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meaning that you can't see it, you can't feel it, you can't taste it, you can't smell it, if it's not moving forward, if i'm not interested in the character, iwill say, hold it. we've lost something here. now make suggestions. 0ccasionally it's that i didn't figure out the outline correctly, more often it's that the co—writer is, you know... laughter. but we'll course correct. yes. now, i've read... if you look at them, they're smaller, obviously thinner, you know. hopefully on all the trains and the planes you'll see people reading this kind of smaller book. i've read that you work seven days a week, 52 weeks of the year, is that true? do you not even take a day off for christmas day? christmas i would say would be a very light day. but generally it is seven days a week. somebody said, you're lucky if you find something you like to do, and then it's a miracle if somebody will pay you to do it.
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and that's my situation. with doing these bookshots, this has been the most fun year of my life. really? because i love to tell stories, and i was kind of blocked with the books that i had, because i had the alex cross series and the women's murder club, and private, and it's like, we don't need any more hardbacks. so there was no place for me to let my imagination go, and now there is. i will have more content than marvel by the end of this year. it's little wonder that you're known as the busiest man in publishing, notjust because of the number of books you're writing, but also because of the time and the money that you spend on championing literacy. why is that so important? for me, the most important thing is getting kids reading. because, if our kids don't become at least competent readers, especially kids who are at risk, how are they going to getjobs, how are they going to go through school? if they get through, if they are 10 or 11 years old and are not competent,
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they are going to be a drag on the society, on the city, on all of us, and it's going to make for a much harder life for them. as individuals, i can't do much to solve global warming, or healthcare crisis, or whatever. but as an individual, we can all get the kids in our homes reading, mostly. we can help the local school, we can help the local libraries. libraries are a big issue right now, and how they get funded in england, that's huge. ijust hope that people will stand up and go, our libraries are really important, so we need the money for our libraries. how much does your interest in this stem from the fact that you had a son who was a reluctant reader? jack is a bright guy. when he was eight years old, that summer we said, you're going to read everyday. he said, do i have to? we said, yes, unless you want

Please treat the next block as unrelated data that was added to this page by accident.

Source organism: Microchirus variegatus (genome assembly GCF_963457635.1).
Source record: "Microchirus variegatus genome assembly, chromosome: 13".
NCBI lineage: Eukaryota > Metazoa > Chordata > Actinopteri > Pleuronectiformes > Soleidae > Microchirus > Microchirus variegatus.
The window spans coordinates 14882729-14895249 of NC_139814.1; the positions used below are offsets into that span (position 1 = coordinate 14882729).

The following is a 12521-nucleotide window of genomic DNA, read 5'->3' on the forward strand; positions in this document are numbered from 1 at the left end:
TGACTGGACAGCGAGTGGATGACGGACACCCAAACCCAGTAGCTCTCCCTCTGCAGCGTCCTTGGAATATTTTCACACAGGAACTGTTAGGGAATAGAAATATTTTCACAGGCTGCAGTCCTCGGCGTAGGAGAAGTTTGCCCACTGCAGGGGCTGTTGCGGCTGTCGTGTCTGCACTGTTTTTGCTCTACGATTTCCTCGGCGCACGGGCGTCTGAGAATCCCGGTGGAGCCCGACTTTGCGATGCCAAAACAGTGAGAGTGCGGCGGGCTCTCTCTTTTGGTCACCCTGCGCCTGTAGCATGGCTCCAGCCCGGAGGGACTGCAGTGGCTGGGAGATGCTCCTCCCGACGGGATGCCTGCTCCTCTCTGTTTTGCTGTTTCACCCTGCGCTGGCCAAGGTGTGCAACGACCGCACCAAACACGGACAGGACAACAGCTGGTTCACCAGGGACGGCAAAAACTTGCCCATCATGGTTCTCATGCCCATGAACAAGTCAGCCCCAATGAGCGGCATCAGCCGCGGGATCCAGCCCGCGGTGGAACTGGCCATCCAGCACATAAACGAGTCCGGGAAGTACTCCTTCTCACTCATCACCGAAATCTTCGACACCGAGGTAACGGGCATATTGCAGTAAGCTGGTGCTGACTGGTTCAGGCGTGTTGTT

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to live in the garage. because we read in our house. we said, this is going to be painless, we're going to go out and find books that you'll really like. so we went out and got a dozen books, we got him a perchackson, a wrinkle in time, one of mine. by the end of the summer, jack had read a dozen books, and his reading skills went up dramatically. ultimately, they have sat scores in america, so a perfect score in reading is 800. jack had an 800 in reading. he's going to an ivy league college next year. in terms of what can happen, if you take charge with your children, and make it your responsibility. there's nothing more important than a mother and father, grandparents too, making sure their kids read. it's good you get them out and they get some exercise, that's a positive, but they've got to be able to read. you are hugely successful, a writer of commercial mainstream fiction. do you hanker after writing the great american novel? i have already, they're